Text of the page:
No,” he said, “musicianers always go in the back.”

The two men walked all the way around to the back of the auditorium, and Pleasant started tapped gingerly on the door, to no avail. He tapped again. Nothing. Nobody came. Clifton tugged at his sleeve, but A.P. Carter was not going through that front door. “Musicianers always go in the back,” he repeated. Besides, he told Clifton, the promoter, Wally Fowler, would know him. And so he kept tapping on the stage door while the rain poured down, and his felt hat drooped around his ears. Clifton was completely soaked and agitating to go back around front. But Pleasant stood his ground. “They’ll see us directly,” he said. “Wally Fowler will let us in.”

It was more than ten minutes before one of the musicians came to the door: “Can I help you, old-timer?”

I want to see the head man,” said A.P.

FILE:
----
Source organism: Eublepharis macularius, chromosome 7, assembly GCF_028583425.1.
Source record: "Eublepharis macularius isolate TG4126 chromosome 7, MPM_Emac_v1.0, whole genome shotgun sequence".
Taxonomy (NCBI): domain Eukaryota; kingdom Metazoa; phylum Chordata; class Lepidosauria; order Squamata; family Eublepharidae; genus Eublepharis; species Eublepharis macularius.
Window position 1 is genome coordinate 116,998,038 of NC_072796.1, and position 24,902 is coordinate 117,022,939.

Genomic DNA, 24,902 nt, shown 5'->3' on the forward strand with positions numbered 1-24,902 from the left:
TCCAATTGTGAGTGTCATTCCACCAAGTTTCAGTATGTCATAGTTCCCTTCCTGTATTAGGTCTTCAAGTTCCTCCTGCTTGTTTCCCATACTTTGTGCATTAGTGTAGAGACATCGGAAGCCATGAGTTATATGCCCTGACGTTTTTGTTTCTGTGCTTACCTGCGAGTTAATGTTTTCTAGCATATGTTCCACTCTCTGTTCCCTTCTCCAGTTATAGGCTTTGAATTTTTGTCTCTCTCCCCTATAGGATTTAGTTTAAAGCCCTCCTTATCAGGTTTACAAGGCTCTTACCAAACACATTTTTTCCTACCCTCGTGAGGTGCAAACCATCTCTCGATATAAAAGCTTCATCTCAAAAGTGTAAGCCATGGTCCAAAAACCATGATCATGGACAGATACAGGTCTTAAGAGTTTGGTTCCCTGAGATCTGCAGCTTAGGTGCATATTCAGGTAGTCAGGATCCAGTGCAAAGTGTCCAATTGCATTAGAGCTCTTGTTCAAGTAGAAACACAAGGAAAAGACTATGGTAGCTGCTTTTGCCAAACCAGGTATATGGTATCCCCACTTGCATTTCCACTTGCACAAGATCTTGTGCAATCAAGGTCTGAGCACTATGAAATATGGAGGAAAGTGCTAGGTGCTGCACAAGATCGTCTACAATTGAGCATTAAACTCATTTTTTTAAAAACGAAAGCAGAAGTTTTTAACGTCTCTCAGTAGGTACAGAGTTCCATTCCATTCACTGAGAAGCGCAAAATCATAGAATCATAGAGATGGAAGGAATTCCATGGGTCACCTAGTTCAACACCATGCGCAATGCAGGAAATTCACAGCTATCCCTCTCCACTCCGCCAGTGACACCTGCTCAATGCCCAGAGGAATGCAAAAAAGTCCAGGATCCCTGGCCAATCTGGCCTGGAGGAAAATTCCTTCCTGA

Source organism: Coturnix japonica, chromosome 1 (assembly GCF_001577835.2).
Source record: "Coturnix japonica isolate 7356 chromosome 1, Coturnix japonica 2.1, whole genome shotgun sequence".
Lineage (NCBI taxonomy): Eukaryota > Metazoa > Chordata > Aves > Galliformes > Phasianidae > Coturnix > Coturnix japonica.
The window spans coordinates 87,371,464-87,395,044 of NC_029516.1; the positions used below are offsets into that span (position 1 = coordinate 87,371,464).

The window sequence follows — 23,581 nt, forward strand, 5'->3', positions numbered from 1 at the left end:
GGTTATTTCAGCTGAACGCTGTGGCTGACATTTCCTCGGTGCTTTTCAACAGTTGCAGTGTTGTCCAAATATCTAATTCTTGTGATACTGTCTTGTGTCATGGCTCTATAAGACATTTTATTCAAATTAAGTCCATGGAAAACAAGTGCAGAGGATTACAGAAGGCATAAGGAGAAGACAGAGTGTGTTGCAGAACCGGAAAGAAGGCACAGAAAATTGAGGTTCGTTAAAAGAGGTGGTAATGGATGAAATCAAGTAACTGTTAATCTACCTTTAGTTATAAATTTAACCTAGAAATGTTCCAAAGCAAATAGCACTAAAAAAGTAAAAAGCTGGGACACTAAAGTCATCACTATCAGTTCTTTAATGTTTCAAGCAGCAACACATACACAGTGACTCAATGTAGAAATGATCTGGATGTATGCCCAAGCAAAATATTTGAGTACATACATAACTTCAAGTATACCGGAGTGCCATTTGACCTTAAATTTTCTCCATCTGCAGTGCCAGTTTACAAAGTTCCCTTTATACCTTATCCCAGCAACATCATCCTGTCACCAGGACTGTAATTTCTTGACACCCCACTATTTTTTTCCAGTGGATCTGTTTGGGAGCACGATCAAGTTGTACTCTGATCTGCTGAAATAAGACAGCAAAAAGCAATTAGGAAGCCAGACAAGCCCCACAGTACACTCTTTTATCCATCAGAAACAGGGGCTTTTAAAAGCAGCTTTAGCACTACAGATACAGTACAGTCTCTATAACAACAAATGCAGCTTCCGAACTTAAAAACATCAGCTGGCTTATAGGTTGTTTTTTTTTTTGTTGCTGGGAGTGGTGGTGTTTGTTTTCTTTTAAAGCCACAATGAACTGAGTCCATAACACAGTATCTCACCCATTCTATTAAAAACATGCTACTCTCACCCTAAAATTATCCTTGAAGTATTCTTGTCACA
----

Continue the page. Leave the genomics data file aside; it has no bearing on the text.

“Who should I tell him wants to see him?”

“You can tell him A.P. Carter. I reckon you’ve heard of the Original Carter Family.” Clifton watched the guy’s eyes grow big as saucers. And A.P. Carter walked proudly through the back door, like musicianers do.

He always considered himself a professional,” says Clifton. “And he always wanted to get back into music more.” The continuing success of the Carter Sisters and Mother Maybelle kept him wondering what might have been if his own family had stayed together.

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Additional Reading:

Bill Clifton: America’s Bluegrass Ambassador to the World by Bill C. Malone